Prime Minister Hun Sen rejected the possibility of negotiating with the former CNRP yesterday, maintaining that jailed opposition figures Kem Sokha and Um Sam An will not be pardoned, and that there would “be no second Paris peace agreement”.
Sokha, president of the Cambodia National Rescue Party, was arrested on widely decried charges of “treason” in September. Two months later, the CNRP – the nation’s only viable opposition party – was forced to disband at the government’s behest and 118 of its senior members were banned from politics for five years. Many fled the country fearing arrest, and party members who remained reported increased surveillance and pressure to defect to the ruling party.
The premier yesterday claimed an unnamed member of the 118 had messaged him “respectfully”, calling him “uncle” and requesting that they be allowed to re-enter the political arena.
“For the people whose political rights have been suspended, there is no law to hand back the right,” Hun Sen said, adding “this is the result of national betrayal, and this is the last message”.
In fact, there also appears to be no law permitting the 118 to be suspended in the first place. Though hasty amendments to the country’s Political Parties Law – rammed through by Hun Sen’s Cambodian People’s Party last year – empowered the Supreme Court to forcibly disband or suspend parties at the request of the Ministry of Interior, they did not account for the suspension of specific individuals.
Sokha’s arrest, meanwhile, has spurred near-universal international condemnation and repeated calls for his unconditional release. However, Hun Sen yesterday said jailed opposition figures should not expect pardons.
“Now citizens don’t think who is in jail, who is outside the country or which party is dissolved,” he said. “And for those who are already in jail, don’t expect to get pardon from Hun Sen for the third time.”
Sokha has been pardoned twice before – once after being jailed while serving as the director of the Cambodian Center for Human Rights, and again while deputy president of the CNRP.
CNRP lawmaker Um Sam An was arrested in 2016 for “incitement” after sharing controversial Facebook posts criticising the government for allegedly ceding land to Vietnam. Opposition Senator Hong Sok Hour was arrested on similar grounds in 2015, but released last year after apologising. Yesterday Hun Sen said Sam Un would not receive similar treatment.
“You cannot get loose because you already admitted [guilt],” he said.
The premier claimed a letter requesting a pardon for Sam An was sent by both individual representatives and an unnamed “ambassador”. Sam An is a dual Cambodian-American citizen. The US Embassy did not reply to requests for comment.
“You admitted your mistake, and you said the border problem is your mistake,” Hun Sen said.
In past cycles of political tension, the ruling party has proven amenable to pardoning opposition members embroiled in politically tinged court cases. Besides Sokha’s previous pardons, former opposition leader Sam Rainsy was also pardoned in 2013, allowing him to return from self-imposed exile just prior to that year’s national election.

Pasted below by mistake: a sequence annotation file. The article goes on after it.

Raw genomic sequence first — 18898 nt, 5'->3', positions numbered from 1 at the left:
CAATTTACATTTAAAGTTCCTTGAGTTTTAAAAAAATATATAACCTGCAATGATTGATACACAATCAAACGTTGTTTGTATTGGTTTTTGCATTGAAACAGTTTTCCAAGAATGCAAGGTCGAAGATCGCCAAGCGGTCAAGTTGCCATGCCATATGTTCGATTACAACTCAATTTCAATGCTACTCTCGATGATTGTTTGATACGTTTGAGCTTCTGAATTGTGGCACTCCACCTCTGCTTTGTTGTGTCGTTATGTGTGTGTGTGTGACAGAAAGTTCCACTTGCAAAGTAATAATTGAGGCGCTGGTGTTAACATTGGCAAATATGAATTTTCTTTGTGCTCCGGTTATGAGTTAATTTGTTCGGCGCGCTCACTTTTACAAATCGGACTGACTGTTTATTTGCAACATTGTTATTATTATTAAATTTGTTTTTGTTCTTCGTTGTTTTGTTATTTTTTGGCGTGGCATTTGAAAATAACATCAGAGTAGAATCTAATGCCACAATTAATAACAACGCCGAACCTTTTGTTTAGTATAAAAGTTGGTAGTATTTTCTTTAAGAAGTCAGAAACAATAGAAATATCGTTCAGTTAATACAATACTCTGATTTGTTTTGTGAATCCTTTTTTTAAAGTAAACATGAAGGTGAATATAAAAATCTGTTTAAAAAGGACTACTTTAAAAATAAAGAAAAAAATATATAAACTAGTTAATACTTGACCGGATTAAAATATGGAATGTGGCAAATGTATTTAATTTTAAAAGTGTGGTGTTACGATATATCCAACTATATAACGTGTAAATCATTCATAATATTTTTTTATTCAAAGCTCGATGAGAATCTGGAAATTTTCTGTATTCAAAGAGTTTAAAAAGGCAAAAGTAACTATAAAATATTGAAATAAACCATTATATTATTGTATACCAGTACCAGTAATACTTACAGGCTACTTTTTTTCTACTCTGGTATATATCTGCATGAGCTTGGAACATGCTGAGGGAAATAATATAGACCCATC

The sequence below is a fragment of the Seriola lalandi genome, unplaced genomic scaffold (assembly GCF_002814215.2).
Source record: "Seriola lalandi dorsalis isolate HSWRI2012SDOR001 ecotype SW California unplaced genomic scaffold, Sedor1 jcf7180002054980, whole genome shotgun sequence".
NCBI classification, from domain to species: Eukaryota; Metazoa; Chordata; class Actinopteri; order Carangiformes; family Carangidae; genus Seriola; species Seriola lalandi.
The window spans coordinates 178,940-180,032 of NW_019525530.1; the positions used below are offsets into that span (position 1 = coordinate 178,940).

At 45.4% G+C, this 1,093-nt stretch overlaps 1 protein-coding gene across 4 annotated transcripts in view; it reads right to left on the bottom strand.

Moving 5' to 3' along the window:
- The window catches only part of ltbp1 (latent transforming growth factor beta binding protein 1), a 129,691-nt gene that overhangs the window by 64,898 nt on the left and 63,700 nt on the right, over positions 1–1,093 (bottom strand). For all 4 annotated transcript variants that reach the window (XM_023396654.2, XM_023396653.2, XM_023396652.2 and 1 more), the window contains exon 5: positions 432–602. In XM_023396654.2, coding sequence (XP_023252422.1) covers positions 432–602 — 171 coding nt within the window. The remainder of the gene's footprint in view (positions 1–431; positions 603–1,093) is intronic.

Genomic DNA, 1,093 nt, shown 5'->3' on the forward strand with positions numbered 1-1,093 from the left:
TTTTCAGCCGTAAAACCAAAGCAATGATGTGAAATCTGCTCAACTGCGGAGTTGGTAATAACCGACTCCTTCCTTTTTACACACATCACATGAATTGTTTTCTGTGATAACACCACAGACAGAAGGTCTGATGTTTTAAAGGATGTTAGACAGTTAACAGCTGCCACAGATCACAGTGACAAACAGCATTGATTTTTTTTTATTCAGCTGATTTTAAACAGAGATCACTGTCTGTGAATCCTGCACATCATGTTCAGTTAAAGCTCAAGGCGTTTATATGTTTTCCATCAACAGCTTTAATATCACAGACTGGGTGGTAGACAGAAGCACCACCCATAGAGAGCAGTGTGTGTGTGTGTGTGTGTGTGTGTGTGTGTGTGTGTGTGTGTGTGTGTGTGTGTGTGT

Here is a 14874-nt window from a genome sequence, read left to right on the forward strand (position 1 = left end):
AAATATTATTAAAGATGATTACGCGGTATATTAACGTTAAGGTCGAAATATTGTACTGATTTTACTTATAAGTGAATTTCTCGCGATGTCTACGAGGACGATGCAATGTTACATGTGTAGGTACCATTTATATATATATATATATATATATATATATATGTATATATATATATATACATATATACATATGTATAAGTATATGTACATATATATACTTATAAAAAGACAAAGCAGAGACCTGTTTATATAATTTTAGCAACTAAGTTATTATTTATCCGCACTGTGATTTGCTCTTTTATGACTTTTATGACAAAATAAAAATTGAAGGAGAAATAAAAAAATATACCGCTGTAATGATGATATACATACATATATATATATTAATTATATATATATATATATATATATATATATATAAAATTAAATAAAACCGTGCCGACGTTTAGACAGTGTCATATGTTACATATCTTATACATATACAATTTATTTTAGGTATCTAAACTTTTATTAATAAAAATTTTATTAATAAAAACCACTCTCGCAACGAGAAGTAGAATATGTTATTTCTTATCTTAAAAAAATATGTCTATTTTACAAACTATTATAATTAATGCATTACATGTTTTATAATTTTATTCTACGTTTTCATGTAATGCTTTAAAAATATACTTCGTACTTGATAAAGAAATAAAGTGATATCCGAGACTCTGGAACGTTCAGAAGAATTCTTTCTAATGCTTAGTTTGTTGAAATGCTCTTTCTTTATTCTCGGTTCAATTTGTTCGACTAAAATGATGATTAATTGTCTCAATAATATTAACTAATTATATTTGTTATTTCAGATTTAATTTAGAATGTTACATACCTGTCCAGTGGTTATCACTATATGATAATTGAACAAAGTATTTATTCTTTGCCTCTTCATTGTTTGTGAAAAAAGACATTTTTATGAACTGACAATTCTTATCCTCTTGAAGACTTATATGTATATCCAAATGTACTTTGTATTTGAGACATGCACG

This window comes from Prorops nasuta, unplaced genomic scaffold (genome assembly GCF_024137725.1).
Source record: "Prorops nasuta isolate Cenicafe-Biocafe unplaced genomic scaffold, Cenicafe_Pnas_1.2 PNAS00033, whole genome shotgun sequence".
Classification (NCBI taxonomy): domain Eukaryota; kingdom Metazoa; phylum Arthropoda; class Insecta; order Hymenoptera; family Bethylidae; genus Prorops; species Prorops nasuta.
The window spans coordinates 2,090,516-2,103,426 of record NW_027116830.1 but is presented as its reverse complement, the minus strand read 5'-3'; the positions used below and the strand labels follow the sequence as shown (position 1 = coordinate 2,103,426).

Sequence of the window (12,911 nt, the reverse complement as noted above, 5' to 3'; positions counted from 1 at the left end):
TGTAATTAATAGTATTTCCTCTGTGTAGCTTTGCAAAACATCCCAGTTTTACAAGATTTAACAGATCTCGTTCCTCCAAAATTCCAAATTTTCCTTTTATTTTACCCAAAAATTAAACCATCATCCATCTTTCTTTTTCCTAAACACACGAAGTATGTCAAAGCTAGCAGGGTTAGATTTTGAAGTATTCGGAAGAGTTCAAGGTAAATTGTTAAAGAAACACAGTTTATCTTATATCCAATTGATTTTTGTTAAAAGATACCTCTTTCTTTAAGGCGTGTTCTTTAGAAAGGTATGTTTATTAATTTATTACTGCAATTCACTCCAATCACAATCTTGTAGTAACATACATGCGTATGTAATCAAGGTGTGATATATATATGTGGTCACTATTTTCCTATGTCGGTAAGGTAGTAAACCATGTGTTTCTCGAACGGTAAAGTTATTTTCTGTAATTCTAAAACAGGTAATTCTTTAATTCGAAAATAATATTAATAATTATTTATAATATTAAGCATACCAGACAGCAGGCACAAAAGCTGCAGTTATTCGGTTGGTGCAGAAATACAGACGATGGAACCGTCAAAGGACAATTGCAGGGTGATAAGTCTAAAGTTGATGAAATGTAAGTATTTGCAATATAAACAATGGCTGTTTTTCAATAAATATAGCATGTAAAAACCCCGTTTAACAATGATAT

His arrival, however, appeared to backfire for the ruling party, with the CNRP utilising Rainsy’s long-standing popularity to galvanise support and capture some 44 percent of the vote, more than any opposition party since the country’s first democratic elections in 1993.
According to Paul Chambers, an expert on Southeast Asia at Thailand’s Naresuan University, Hun Sen appears determined not to make the same mistake again.
“By his speeches and his actions, Hun Sen is letting Cambodians and the world know that Cambodia has become his personalised fief.
All opponents will be buried,” he said.
Rainsy’s political rebirth was indeed short-lived. The CNRP boycotted parliament for a year over alleged election irregularities, and shortly after it entered the National Assembly, an old conviction – previously believed to have been overturned by the pardon – was resurrected while Rainsy was on a trip abroad. He chose to re-enter self-imposed exile, and was later forced to leave the party he helped found by new legal amendments.
On Sunday, Rainsy said he was open to negotiating with Hun Sen, but the premier also shot down that possibility yesterday.
“You failed and now you come and ask me for negotiations? You committed horrible things and insulted me, and you also called for the military to point the gun at its own government,” he said.
“You said that Hun Sen is isolated and Hun Sen faces protests inside the party, from the people and the army . . . I have no value to negotiate with you.”
Hun Sen also accused Rainsy of “adding the gasoline to the fire” of recent protests in Australia, during which Cambodian-Australians burned effigies of the premier.
“There will be no second Paris peace agreement . . . I do not talk with prisoners and traitors, and don’t ask repeatedly like a ghost asking for rice,” he said.
He further added that he would not be open to negotiating with the opposition via an international mediator.